A DYNAMIC AND CHANGING LANDSCAPE - Sand movement and beach dynamics have had a dramatic effect on Popham Beach, causing extreme shoreline change and dune erosion. Please refer to the BEACH ADVISORY CALENDAR to plan your next visit to Popham Beach State Park. Dates listing a Beach Advisory have a high tide during peak hours resulting in very little beach space during busy times. Bordering the south side of the mouth of the Kennebec River, Popham Beach State Park is truly one of Maine's rare geologic landforms that features a long stretch of sand beach. Sunbathers relaxing on Popham's sands can see Fox and Wood islands offshore, and the Kennebec and Morse rivers border each end of the beach. Visitors can walk to Fox Island at low tide, but are warned to pay attention to the rising tides not to get marooned. The rolling Atlantic surf draws thousands of swimmers and surfers alike, and shell collecting is a pasttime of many a sea side stroller. Lifeguards are on duty during the summer months, but beachgoers should note that this is a strong surf beach with undertows and occasional rip tides. Swimmers should swim within their abilities and near the lifeguard. Call the Popham Beach State Park's Hotline during the summer for current tide and parking information: (207) 389-9125. Surfers can visit www.maineharbors.com for tide information and should add 9 minutes to the Portland chart for Popham Beach high and low tide data. Popham's cultural and social history is still being uncovered. Excavations of the Popham settlement of 1607 and Fort George continue each summer.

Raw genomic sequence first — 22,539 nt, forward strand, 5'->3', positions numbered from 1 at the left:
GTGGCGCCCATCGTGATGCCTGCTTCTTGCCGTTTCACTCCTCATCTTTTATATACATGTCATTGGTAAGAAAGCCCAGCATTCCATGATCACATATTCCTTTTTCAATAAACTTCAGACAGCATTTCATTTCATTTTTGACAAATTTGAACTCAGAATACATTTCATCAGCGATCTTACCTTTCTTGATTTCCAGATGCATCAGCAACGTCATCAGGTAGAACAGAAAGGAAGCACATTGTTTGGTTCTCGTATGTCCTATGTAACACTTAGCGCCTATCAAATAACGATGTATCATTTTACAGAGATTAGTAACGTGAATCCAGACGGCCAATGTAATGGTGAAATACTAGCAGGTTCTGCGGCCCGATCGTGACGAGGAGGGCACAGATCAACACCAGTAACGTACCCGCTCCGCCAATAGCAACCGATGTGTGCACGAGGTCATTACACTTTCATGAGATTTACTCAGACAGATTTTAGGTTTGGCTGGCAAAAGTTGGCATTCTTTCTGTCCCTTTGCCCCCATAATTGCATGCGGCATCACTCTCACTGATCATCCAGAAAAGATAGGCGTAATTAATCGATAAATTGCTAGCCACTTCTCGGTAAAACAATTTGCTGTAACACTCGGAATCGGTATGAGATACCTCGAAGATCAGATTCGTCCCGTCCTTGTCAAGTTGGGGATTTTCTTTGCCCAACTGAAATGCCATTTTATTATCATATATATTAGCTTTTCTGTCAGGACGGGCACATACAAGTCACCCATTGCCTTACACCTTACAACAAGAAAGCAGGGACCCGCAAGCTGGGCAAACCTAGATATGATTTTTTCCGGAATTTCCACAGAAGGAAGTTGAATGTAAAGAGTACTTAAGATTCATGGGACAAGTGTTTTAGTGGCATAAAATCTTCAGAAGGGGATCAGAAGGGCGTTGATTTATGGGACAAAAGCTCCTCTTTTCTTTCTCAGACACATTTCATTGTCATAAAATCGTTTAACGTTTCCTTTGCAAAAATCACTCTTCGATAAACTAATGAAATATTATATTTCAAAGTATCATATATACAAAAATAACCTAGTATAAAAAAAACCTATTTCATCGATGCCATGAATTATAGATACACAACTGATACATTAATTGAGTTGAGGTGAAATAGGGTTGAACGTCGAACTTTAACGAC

From Brunswick at the end of July, we took our first day-trip to Popham State Park, located at the end of the Bath peninsula, by taking a right turn just before crossing the bridge at US-1 onto 209S at Bath. After paying the $5 fee, we surveyed the pristine beach close to low tide. This is the beach where Message in a Bottle was filmed, starring Kevin Costner. We walked along the beach, which was not very crowded. The water was cold and numbed our feet. We waded a ways and noticed that as the tide went out, the rocky island was more accessible. We waded right on across and didn't get wet past our thighs. The water was refreshing, and the rocks were easy to climb (maybe will take water shoes next time as rocks are sharp).